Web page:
- Windows 7 Family Pack (Home Premium): \$149.99
- Windows 7 Starter to Windows 7 Home Premium: \$79.99
Windows 7 Professional
- Windows 7 Professional Full : \$299.99
- Windows 7 Professional Upgrade: \$199.99
- Windows 7 Home Premium to Windows 7 Professional: \$89.99
Windows 7 Ultimate
- Windows 7 Ultimate Full: \$319.99
- Windows 7 Ultimate Upgrade: \$219.99
- Windows 7 Home Premium to Windows 7 Ultimate: \$139.99
Wait! Is my computer eligible for the upgrade edition?
While most retail sites are mentioning that only XP and Vista users are eligible for the upgrade pricing on Windows 7, the official word from the Microsoft Store is:
You qualify for Windows 7 upgrade versions if you are running genuine Windows Vista, Windows XP, or Windows 2000 on your PC.
And though you cannot do a direct in-place upgrade from Windows XP or 2000 to Windows 7 (where all of your existing software programs, files, and other settings are preserved), you can at least save some bucks from the upgrade pricing.
Most new computers sold today have 64 bit processors. These processors support much greater amounts of RAM than 32 bit processors, and can also process more information at one time than their predecessors. With a 32 bit system, you are capped at using 4 GB of ram but with a 64 bit system, you can use virtually limitless amounts of RAM. To take advantage of these features, however, your Windows 7 operating system has to be 64 bit as well.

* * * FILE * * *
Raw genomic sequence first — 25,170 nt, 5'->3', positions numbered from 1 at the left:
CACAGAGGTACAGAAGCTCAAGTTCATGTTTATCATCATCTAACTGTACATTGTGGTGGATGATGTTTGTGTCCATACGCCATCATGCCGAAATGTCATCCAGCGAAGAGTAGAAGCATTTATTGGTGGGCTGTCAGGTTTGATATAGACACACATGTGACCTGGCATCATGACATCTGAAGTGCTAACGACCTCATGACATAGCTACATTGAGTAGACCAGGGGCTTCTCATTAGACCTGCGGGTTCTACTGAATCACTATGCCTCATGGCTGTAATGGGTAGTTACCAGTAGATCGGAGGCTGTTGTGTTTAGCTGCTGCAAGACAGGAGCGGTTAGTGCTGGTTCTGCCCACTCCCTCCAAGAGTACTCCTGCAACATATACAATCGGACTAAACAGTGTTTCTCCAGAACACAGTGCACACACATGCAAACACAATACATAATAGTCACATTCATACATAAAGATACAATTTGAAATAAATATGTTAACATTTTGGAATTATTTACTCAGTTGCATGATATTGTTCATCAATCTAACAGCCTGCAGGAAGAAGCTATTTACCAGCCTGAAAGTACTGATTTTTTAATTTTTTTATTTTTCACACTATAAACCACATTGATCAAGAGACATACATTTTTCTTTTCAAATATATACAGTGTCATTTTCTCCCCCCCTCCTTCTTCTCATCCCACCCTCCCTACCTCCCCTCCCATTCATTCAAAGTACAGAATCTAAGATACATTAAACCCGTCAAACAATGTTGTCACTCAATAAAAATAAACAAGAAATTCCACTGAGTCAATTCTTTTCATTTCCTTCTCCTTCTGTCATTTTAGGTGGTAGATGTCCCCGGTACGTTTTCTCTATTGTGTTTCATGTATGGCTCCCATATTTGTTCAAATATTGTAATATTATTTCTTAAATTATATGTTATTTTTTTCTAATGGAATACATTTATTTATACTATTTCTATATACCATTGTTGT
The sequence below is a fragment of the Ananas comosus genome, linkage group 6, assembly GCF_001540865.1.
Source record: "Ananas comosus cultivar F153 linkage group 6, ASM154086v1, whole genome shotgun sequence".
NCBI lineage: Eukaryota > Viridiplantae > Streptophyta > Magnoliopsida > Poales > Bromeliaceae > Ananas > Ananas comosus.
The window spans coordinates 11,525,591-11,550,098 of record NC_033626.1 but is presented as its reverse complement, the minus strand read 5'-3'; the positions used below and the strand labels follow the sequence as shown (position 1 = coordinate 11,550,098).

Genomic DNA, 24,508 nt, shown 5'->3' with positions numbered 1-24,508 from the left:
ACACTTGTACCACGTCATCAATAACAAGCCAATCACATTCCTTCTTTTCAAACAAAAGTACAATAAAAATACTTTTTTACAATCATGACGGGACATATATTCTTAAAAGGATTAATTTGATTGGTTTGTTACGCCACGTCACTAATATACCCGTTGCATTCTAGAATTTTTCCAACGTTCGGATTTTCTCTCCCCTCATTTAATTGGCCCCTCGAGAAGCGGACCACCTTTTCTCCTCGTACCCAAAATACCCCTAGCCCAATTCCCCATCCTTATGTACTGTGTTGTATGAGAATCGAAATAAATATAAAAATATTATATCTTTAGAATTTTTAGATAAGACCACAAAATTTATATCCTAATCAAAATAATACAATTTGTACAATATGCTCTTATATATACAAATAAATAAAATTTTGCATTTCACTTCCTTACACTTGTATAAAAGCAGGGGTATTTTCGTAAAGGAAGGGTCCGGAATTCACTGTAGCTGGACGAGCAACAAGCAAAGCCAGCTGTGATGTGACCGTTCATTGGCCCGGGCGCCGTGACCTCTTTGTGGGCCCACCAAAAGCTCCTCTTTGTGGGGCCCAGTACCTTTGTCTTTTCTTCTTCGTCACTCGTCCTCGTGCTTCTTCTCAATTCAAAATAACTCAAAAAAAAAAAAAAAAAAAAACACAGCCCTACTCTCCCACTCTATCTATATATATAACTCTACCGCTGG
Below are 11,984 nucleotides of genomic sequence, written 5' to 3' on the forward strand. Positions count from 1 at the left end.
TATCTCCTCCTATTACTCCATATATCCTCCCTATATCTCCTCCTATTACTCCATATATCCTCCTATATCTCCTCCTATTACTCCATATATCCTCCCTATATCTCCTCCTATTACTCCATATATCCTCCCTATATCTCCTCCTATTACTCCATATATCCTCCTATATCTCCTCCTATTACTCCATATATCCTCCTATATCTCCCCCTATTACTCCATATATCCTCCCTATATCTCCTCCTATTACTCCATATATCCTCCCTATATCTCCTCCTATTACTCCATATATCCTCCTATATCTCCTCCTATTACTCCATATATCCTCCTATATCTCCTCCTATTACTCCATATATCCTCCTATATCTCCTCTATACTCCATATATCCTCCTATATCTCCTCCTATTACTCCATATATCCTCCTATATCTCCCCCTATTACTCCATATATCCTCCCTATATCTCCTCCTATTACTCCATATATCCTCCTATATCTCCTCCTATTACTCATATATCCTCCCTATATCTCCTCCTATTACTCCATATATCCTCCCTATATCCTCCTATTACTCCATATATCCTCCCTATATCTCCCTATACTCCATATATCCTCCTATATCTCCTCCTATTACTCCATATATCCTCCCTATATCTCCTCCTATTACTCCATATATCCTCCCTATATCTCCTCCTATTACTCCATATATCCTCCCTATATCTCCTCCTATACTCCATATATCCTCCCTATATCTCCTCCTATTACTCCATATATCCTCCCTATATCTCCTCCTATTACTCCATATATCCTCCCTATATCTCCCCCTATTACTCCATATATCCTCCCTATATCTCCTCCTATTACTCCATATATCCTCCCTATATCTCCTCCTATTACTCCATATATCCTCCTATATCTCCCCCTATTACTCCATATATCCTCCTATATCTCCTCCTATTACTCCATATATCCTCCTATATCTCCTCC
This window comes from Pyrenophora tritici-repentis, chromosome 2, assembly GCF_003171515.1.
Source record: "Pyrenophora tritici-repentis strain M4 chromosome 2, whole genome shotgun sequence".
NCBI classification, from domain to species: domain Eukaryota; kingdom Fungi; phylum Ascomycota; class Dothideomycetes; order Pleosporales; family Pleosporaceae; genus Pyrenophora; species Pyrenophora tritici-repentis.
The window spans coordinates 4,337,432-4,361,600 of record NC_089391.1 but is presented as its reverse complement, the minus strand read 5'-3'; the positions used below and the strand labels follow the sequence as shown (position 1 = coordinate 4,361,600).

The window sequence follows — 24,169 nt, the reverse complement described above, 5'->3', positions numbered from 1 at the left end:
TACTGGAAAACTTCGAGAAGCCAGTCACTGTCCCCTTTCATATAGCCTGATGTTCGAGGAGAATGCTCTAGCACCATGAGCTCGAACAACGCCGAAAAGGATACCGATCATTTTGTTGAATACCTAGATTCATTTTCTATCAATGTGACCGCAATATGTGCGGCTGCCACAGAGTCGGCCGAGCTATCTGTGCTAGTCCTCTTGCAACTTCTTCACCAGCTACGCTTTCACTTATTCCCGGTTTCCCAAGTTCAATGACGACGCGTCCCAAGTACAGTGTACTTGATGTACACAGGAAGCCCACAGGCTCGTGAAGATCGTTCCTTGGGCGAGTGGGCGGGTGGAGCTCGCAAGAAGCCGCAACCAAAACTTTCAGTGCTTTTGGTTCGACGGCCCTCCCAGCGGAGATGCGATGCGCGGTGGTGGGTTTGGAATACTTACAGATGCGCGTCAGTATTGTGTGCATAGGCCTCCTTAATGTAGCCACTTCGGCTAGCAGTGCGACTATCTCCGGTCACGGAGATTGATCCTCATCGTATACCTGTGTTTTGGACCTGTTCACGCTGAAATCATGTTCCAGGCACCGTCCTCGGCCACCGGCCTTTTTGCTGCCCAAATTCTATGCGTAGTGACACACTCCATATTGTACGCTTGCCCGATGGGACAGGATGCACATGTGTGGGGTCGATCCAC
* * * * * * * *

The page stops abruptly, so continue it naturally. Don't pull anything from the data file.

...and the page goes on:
With previous versions of Windows, you had to decide at the time of purchase if you wanted the 32 bit or 64 bit version of the OS. Windows 7 has thrown that to the wind, and now both 32 bit and 64 bit versions will be part of the same box. You still have to decide which one to install but you don’t have to answer this question at the time of buying Windows 7.
Buying Windows 7
The mirage of Windows 7 product editions is actually not as bad as it looked initially. Windows 7 has improved Home Premium’s feature lineup, and then added some truly unique features to Windows 7 Professional and Ultimate.
The Home Premium edition should meet the requirements of most users but if you are a mobile professional who works from both office and home, Windows 7 Professional may be a better choice.